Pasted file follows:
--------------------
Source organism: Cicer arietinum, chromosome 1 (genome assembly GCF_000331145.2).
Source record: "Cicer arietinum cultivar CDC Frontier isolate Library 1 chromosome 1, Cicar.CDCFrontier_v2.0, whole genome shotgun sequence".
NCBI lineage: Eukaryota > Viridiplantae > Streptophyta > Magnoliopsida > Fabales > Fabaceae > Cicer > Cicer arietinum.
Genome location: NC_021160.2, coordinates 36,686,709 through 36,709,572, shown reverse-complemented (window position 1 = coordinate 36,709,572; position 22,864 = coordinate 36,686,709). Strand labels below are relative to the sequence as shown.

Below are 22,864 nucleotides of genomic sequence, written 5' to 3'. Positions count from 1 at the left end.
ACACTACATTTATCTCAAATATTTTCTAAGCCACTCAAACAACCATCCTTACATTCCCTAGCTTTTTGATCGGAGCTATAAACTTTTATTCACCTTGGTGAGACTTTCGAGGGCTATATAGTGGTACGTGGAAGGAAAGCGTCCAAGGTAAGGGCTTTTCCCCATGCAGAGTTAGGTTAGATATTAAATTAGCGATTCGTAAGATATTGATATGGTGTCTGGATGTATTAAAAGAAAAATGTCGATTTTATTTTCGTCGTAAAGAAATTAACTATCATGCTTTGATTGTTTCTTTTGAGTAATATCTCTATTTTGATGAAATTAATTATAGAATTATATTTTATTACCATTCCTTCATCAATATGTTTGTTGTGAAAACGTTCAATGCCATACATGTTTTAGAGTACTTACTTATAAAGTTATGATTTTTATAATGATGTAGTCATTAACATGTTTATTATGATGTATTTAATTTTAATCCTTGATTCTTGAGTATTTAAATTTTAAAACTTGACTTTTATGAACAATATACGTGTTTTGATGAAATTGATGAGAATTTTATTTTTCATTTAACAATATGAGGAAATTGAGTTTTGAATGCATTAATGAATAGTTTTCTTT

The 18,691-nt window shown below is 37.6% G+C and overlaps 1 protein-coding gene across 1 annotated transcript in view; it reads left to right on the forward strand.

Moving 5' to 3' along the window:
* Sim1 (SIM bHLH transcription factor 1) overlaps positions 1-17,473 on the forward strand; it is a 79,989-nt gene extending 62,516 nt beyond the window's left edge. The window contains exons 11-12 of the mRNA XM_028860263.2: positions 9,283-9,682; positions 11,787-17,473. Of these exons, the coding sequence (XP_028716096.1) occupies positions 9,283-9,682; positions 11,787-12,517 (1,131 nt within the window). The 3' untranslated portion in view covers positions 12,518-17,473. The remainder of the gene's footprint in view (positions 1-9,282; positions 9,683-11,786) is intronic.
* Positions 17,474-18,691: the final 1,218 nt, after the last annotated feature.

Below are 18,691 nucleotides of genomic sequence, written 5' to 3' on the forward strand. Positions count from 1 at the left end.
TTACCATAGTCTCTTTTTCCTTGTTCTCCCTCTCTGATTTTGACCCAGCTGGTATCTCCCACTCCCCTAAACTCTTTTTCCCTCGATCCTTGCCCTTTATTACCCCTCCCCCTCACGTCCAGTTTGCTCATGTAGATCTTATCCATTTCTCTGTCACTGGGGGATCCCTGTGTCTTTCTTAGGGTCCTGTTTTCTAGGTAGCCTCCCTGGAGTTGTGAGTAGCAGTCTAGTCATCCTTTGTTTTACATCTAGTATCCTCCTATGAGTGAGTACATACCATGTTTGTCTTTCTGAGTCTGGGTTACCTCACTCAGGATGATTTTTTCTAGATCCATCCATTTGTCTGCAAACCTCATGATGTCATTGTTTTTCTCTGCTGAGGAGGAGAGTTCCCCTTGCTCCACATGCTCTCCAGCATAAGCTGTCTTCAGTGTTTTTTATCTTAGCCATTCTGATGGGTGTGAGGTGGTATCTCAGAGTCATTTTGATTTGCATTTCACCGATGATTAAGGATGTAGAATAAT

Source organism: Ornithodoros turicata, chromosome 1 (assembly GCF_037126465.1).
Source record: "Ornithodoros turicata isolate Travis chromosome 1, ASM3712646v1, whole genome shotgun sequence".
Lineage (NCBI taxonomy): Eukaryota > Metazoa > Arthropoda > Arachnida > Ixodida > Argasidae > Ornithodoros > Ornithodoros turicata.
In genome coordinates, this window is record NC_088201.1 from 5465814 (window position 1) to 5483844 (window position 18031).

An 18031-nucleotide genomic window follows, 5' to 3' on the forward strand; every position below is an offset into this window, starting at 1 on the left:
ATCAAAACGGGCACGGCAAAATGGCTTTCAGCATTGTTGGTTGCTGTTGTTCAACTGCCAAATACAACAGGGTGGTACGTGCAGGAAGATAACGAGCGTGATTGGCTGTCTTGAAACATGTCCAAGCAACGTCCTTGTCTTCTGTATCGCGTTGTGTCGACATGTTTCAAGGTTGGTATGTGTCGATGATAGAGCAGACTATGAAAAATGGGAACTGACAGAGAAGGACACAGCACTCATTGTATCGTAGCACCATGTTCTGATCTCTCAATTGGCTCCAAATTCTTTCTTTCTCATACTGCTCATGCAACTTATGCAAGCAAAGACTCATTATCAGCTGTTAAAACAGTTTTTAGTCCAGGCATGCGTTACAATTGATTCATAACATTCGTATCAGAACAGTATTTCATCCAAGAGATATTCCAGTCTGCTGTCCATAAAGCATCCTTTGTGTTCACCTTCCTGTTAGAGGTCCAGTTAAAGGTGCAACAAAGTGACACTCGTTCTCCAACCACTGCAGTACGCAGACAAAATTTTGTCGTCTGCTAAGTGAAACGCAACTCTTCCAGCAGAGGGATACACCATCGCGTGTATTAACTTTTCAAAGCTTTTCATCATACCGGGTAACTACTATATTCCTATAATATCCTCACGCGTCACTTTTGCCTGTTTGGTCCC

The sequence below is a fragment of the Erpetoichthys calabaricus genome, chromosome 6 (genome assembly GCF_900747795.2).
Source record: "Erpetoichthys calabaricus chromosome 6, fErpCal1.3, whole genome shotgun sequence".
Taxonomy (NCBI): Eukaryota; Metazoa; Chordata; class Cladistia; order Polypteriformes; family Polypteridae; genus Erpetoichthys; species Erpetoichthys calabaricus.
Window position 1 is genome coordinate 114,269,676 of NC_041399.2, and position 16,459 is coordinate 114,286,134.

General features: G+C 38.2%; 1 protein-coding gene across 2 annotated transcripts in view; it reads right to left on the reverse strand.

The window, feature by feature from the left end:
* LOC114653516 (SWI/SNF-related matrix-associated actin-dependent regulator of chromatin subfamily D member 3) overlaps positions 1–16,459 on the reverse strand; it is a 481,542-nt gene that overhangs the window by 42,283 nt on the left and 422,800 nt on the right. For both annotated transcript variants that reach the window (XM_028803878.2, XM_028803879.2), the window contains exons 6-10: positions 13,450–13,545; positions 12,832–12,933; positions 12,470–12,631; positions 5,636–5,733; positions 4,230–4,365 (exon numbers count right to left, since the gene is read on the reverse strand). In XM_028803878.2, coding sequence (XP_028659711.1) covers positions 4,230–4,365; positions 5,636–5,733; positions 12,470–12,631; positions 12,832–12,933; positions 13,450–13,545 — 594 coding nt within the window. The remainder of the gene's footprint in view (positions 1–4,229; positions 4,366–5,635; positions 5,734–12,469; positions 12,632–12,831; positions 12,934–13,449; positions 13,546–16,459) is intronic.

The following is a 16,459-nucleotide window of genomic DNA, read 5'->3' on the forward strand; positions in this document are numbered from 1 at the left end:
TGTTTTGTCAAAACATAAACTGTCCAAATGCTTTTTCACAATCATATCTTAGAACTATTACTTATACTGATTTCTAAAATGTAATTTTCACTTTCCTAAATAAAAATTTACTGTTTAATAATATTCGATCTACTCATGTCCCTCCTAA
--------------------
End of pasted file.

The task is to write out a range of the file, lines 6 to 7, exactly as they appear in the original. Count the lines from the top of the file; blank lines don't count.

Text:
ACACTACATTTATCTCAAATATTTTCTAAGCCACTCAAACAACCATCCTTACATTCCCTAGCTTTTTGATCGGAGCTATAAACTTTTATTCACCTTGGTGAGACTTTCGAGGGCTATATAGTGGTACGTGGAAGGAAAGCGTCCAAGGTAAGGGCTTTTCCCCATGCAGAGTTAGGTTAGATATTAAATTAGCGATTCGTAAGATATTGATATGGTGTCTGGATGTATTAAAAGAAAAATGTCGATTTTATTTTCGTCGTAAAGAAATTAACTATCATGCTTTGATTGTTTCTTTTGAGTAATATCTCTATTTTGATGAAATTAATTATAGAATTATATTTTATTACCATTCCTTCATCAATATGTTTGTTGTGAAAACGTTCAATGCCATACATGTTTTAGAGTACTTACTTATAAAGTTATGATTTTTATAATGATGTAGTCATTAACATGTTTATTATGATGTATTTAATTTTAATCCTTGATTCTTGAGTATTTAAATTTTAAAACTTGACTTTTATGAACAATATACGTGTTTTGATGAAATTGATGAGAATTTTATTTTTCATTTAACAATATGAGGAAATTGAGTTTTGAATGCATTAATGAATAGTTTTCTTT

The 18,691-nt window shown below is 37.6% G+C and overlaps 1 protein-coding gene across 1 annotated transcript in view; it reads left to right on the forward strand.